Tuesday, 17 December 2013

Well-Rendered's Games of the Generation #16: Uncharted 2: Among Thieves

Uncharted 2: Among Thieves, Sony Computer Entertainment/Naughty Dog (2009)

Spoiler alert

There are two things I really love about Uncharted 2: Among Thieves. The first is its spectacular rendering of an ersatz Kathmandu, which brings back a lot of memories of the time I visited the (real, not war-torn) city back in 2007.


The second is its treatment of Chloe Frazer, who has the distinction of being one of the few women in a video game who is allowed to show sexual interest in a man without being either fetishised or punished as a result.

Generally, sexuality in a female character is synonymous with either a dehumanising availability or a malevolent power. In the former camp we have the disposable topless prizes of Grand Theft Auto, Gears of War and Heavy Rain, while in the latter stand the bikini-clad dominatrices of Prince of Persia: Warrior Within, Dante's Inferno and Soul Calibur, whose sexualised appearance and manner signify them as a threat.


Even comparatively well-written women such as the protagonists of Fear Effect and Bayonetta use their sexuality as a weapon to dupe or destroy their male adversaries, with the former receiving punishment for their troubles.

Of course, there are plenty of non-sexualised women in video games, and some of them are even allowed to be protagonists, but their lack of sexual desire and behaviour makes them safe. If you remove certain games from the mix (the oeuvres of Naughty Dog and BioWare, for example), the medium's overall message is that female sexuality is to be either abused or feared, and only those women who exhibit none are to be trusted.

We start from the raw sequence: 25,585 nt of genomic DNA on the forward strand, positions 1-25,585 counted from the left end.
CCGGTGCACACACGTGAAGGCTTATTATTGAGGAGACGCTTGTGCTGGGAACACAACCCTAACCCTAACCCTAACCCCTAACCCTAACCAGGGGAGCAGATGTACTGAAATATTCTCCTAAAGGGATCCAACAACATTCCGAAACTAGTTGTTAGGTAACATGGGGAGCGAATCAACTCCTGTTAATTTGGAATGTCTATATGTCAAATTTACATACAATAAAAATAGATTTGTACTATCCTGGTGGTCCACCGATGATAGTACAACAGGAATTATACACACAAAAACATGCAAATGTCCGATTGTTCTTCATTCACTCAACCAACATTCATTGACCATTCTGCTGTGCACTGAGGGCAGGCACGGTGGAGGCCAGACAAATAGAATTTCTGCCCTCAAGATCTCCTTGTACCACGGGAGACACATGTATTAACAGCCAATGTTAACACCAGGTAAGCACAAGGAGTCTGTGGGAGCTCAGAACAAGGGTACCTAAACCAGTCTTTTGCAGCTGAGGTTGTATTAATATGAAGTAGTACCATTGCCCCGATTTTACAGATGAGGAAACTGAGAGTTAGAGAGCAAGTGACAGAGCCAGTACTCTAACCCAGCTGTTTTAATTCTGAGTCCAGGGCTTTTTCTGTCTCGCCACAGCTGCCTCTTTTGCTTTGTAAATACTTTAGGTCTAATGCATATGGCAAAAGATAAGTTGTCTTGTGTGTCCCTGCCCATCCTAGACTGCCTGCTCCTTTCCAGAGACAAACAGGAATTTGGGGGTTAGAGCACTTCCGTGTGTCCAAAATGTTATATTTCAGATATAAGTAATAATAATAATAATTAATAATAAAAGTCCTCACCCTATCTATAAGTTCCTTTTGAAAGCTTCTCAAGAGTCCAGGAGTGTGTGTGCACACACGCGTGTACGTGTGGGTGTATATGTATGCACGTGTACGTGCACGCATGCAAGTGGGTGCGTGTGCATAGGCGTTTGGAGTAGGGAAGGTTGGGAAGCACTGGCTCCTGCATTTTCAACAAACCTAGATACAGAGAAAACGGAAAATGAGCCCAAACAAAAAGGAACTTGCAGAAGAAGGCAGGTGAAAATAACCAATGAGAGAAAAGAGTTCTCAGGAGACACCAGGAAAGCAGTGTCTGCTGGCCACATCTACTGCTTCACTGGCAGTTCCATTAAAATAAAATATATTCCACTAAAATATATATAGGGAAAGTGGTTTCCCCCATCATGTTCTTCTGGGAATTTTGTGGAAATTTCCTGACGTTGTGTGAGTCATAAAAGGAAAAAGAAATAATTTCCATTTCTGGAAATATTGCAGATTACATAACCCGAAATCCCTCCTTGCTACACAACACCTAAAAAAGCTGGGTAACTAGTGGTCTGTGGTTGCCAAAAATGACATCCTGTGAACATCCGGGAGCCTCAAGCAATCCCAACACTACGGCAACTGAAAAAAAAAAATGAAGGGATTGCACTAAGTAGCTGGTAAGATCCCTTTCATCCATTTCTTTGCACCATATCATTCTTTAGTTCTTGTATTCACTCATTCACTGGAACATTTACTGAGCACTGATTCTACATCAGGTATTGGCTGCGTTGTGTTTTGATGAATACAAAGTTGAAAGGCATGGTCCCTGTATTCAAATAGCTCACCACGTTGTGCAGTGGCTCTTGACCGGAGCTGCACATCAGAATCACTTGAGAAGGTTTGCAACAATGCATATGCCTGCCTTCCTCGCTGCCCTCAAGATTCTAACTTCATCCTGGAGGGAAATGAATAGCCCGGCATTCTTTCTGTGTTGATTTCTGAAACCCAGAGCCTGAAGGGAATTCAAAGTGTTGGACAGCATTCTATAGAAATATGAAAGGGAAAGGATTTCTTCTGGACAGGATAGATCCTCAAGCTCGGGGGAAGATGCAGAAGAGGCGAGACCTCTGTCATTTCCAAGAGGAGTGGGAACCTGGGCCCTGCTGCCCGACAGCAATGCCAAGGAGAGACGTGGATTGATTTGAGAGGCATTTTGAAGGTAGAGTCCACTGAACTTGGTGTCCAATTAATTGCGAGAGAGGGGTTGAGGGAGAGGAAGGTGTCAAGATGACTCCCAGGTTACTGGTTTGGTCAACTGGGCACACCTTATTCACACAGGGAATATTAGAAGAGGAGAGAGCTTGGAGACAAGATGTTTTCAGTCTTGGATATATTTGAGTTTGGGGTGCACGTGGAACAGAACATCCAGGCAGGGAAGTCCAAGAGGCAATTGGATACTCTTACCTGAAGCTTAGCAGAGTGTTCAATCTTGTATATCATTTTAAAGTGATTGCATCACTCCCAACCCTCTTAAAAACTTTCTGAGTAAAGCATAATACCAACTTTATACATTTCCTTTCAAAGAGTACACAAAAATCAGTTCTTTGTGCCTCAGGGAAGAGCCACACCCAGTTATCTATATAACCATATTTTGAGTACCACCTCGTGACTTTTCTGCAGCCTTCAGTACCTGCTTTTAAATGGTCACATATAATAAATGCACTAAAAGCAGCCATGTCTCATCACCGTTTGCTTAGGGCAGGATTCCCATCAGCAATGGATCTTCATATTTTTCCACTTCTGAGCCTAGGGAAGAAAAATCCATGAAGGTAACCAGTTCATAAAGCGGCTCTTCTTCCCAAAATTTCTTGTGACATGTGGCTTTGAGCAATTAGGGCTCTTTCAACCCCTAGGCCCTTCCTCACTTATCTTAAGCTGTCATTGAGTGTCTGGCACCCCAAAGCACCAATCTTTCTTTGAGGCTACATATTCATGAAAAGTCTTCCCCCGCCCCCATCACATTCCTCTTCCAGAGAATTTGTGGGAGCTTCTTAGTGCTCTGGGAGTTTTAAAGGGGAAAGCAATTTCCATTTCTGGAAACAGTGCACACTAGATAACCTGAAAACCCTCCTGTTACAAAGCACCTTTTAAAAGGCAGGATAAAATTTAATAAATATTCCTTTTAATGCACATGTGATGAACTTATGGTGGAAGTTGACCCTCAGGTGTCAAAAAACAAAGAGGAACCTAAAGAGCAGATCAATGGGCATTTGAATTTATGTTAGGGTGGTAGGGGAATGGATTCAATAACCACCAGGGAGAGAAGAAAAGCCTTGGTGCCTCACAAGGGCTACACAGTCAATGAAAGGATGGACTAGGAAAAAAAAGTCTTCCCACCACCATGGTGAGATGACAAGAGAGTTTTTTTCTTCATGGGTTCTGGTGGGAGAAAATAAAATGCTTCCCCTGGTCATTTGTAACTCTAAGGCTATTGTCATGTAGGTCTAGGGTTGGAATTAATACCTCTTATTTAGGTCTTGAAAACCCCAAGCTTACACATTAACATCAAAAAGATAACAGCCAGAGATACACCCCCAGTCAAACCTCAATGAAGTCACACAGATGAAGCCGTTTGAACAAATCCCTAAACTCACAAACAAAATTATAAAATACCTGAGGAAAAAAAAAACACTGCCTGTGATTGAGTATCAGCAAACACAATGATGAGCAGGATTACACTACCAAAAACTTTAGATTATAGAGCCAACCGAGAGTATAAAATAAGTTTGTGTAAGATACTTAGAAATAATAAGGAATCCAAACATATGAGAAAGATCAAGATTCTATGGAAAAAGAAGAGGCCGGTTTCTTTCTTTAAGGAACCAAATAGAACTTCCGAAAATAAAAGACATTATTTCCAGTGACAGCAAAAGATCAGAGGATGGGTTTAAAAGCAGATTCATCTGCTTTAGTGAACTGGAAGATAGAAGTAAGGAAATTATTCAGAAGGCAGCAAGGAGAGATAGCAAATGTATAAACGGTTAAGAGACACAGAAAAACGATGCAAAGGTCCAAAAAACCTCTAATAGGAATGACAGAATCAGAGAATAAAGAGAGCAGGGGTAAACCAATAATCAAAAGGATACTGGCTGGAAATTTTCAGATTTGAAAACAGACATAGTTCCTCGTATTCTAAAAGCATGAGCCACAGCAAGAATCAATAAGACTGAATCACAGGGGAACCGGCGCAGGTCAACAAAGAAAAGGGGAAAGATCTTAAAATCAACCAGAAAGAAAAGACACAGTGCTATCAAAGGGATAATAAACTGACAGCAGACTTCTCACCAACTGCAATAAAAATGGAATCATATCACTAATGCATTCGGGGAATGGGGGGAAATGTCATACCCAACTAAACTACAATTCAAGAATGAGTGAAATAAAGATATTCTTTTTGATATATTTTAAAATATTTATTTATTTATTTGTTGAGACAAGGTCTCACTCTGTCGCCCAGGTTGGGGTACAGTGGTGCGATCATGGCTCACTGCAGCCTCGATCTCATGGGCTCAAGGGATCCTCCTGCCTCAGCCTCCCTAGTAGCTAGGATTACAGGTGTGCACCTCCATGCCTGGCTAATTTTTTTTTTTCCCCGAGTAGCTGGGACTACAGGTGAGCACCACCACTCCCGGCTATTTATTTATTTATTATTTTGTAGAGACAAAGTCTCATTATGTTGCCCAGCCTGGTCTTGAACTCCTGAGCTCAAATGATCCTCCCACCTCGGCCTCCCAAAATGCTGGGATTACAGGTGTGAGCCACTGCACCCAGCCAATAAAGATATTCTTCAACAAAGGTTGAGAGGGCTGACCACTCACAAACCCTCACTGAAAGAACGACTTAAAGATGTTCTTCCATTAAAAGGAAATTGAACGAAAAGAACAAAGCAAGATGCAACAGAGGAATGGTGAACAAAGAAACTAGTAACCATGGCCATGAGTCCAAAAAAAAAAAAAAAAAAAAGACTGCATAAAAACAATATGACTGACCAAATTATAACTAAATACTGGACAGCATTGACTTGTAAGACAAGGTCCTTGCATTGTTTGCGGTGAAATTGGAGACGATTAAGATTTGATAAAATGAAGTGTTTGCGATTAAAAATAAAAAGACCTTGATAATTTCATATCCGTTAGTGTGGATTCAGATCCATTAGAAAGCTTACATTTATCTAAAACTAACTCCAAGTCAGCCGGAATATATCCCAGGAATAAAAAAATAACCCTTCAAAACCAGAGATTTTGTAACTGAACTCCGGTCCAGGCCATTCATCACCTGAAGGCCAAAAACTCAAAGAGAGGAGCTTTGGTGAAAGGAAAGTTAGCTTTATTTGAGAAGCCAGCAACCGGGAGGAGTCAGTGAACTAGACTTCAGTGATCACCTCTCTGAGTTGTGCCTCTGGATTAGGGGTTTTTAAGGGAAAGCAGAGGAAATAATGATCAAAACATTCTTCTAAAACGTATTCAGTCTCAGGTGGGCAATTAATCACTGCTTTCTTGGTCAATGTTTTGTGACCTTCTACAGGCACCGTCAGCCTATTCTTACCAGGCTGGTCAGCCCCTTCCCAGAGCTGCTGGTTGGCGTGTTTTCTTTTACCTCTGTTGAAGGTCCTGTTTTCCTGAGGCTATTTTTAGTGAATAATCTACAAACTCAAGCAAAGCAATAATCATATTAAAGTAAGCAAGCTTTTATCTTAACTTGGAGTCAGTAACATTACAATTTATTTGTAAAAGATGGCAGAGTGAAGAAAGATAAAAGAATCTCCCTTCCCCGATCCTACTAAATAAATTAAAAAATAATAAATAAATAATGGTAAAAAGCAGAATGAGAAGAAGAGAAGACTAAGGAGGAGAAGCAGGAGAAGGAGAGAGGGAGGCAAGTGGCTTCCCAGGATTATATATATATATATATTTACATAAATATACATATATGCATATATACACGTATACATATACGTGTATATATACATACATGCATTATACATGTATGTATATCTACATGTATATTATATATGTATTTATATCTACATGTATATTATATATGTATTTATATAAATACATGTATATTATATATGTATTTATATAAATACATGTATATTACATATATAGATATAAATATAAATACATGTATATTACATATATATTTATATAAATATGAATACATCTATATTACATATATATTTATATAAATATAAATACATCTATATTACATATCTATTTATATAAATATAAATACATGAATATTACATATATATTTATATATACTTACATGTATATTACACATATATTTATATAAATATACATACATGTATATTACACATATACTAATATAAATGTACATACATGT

Chloe Frazer's attraction to Nathan Drake is a major plot catalyst; it's her desire to be with him rather than the sniping Harry Flynn that leads the two of them off in search of Marco Polo's lost fleet. Her desire is made clear to us very early on when she knocks on the door of his hotel room and - the two are ex-lovers - initiates sex.

He likes her, she likes him, they have incredible chemistry, and if it wasn't for the international warlord racing them to the treasure, they might have lived happily ever after. But not only does Zoran Lazarević's arrival mean Chloe has to pretend to switch sides to keep Nate safe, it also brings another old flame back into his life.


Journalist Elena Fisher is on Lazarević's trail when Nate and Chloe run into her, and the reunion makes the contrast between the two women clear; not just in terms of their own personal differences, but the effect they each have on Nate.

The series' writer Amy Hennig makes use of non-playable characters to highlight certain aspects of Nate's personality, and nowhere is this clearer than the scenes he shares with his two love interests in Uncharted 2. While Chloe, a committed and cocksure underworld dweller, brings out his more mercenary tendencies, the more moral Elena brings him back down to earth.


The eventual resolution of the triangle sees Nate return to Elena, but it's because he loves her, not because Chloe doesn't deserve him.

In a lesser game, Chloe's early seduction of the hero and her apparent side-switching would foreshadow trechery, instead of just being understandable behaviour (because Nate is dishy and/or her life is in danger). In Uncharted 2: Among Thieves, these actions don't prevent her fighting to bring down Lazarević or save Elena's life, and why should they?

At the end of the game, she is neither forced to repent her wicked ways nor change who she is to get the man. When he admits that he loves someone else, she accepts it with good grace. "My turn to walk away," she says. "But admit it... you're going to miss this arse."


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